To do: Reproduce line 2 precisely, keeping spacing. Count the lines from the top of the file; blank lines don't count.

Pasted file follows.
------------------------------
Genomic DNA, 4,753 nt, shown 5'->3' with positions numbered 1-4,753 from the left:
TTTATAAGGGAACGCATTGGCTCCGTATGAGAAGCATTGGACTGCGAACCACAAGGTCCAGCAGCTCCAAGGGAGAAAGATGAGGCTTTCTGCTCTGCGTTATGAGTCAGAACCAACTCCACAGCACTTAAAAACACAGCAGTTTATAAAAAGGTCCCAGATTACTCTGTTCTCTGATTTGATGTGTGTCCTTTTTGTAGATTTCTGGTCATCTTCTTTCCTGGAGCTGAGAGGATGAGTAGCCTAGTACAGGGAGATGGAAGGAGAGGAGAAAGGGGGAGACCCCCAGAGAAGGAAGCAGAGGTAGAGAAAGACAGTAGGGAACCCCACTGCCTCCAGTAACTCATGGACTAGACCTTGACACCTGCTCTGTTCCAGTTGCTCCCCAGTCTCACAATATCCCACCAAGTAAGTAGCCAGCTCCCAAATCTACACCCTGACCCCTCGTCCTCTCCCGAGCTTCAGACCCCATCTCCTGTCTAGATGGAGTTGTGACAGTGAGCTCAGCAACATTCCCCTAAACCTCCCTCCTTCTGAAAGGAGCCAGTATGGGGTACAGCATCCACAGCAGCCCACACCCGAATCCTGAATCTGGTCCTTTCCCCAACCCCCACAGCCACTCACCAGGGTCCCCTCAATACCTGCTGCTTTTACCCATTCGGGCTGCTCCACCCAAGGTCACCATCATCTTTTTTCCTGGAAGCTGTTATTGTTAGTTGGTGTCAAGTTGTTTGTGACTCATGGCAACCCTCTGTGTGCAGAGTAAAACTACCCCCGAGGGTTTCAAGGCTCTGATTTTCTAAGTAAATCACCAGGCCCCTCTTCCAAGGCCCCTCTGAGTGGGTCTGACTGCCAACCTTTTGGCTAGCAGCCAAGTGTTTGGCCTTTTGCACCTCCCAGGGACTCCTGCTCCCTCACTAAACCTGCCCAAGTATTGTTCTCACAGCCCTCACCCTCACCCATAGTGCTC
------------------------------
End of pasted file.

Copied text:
TTTATAAGGGAACGCATTGGCTCCGTATGAGAAGCATTGGACTGCGAACCACAAGGTCCAGCAGCTCCAAGGGAGAAAGATGAGGCTTTCTGCTCTGCGTTATGAGTCAGAACCAACTCCACAGCACTTAAAAACACAGCAGTTTATAAAAAGGTCCCAGATTACTCTGTTCTCTGATTTGATGTGTGTCCTTTTTGTAGATTTCTGGTCATCTTCTTTCCTGGAGCTGAGAGGATGAGTAGCCTAGTACAGGGAGATGGAAGGAGAGGAGAAAGGGGGAGACCCCCAGAGAAGGAAGCAGAGGTAGAGAAAGACAGTAGGGAACCCCACTGCCTCCAGTAACTCATGGACTAGACCTTGACACCTGCTCTGTTCCAGTTGCTCCCCAGTCTCACAATATCCCACCAAGTAAGTAGCCAGCTCCCAAATCTACACCCTGACCCCTCGTCCTCTCCCGAGCTTCAGACCCCATCTCCTGTCTAGATGGAGTTGTGACAGTGAGCTCAGCAACATTCCCCTAAACCTCCCTCCTTCTGAAAGGAGCCAGTATGGGGTACAGCATCCACAGCAGCCCACACCCGAATCCTGAATCTGGTCCTTTCCCCAACCCCCACAGCCACTCACCAGGGTCCCCTCAATACCTGCTGCTTTTACCCATTCGGGCTGCTCCACCCAAGGTCACCATCATCTTTTTTCCTGGAAGCTGTTATTGTTAGTTGGTGTCAAGTTGTTTGTGACTCATGGCAACCCTCTGTGTGCAGAGTAAAACTACCCCCGAGGGTTTCAAGGCTCTGATTTTCTAAGTAAATCACCAGGCCCCTCTTCCAAGGCCCCTCTGAGTGGGTCTGACTGCCAACCTTTTGGCTAGCAGCCAAGTGTTTGGCCTTTTGCACCTCCCAGGGACTCCTGCTCCCTCACTAAACCTGCCCAAGTATTGTTCTCACAGCCCTCACCCTCACCCATAGTGCTC